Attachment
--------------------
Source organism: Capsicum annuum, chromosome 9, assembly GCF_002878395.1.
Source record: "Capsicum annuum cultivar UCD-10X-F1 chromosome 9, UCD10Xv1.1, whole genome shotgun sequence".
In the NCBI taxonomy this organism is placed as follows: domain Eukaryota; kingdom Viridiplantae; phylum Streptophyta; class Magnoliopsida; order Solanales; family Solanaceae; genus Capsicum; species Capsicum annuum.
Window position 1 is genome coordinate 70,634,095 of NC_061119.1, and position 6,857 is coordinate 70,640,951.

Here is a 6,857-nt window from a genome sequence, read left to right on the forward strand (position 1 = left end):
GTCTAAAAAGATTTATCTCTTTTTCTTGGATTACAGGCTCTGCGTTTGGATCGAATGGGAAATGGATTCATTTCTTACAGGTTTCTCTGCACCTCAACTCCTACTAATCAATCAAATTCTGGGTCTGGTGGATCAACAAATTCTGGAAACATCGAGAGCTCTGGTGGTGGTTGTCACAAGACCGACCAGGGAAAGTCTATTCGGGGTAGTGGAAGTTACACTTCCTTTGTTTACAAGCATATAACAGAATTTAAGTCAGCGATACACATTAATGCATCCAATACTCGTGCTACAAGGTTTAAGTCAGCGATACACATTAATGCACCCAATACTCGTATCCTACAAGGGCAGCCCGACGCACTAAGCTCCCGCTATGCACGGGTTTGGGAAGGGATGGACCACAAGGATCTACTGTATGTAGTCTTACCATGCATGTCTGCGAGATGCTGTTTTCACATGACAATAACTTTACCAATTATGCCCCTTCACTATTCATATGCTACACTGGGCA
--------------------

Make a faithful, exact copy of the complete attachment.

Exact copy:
Source organism: Capsicum annuum, chromosome 9, assembly GCF_002878395.1.
Source record: "Capsicum annuum cultivar UCD-10X-F1 chromosome 9, UCD10Xv1.1, whole genome shotgun sequence".
In the NCBI taxonomy this organism is placed as follows: domain Eukaryota; kingdom Viridiplantae; phylum Streptophyta; class Magnoliopsida; order Solanales; family Solanaceae; genus Capsicum; species Capsicum annuum.
Window position 1 is genome coordinate 70,634,095 of NC_061119.1, and position 6,857 is coordinate 70,640,951.

Here is a 6,857-nt window from a genome sequence, read left to right on the forward strand (position 1 = left end):
GTCTAAAAAGATTTATCTCTTTTTCTTGGATTACAGGCTCTGCGTTTGGATCGAATGGGAAATGGATTCATTTCTTACAGGTTTCTCTGCACCTCAACTCCTACTAATCAATCAAATTCTGGGTCTGGTGGATCAACAAATTCTGGAAACATCGAGAGCTCTGGTGGTGGTTGTCACAAGACCGACCAGGGAAAGTCTATTCGGGGTAGTGGAAGTTACACTTCCTTTGTTTACAAGCATATAACAGAATTTAAGTCAGCGATACACATTAATGCATCCAATACTCGTGCTACAAGGTTTAAGTCAGCGATACACATTAATGCACCCAATACTCGTATCCTACAAGGGCAGCCCGACGCACTAAGCTCCCGCTATGCACGGGTTTGGGAAGGGATGGACCACAAGGATCTACTGTATGTAGTCTTACCATGCATGTCTGCGAGATGCTGTTTTCACATGACAATAACTTTACCAATTATGCCCCTTCACTATTCATATGCTACACTGGGCA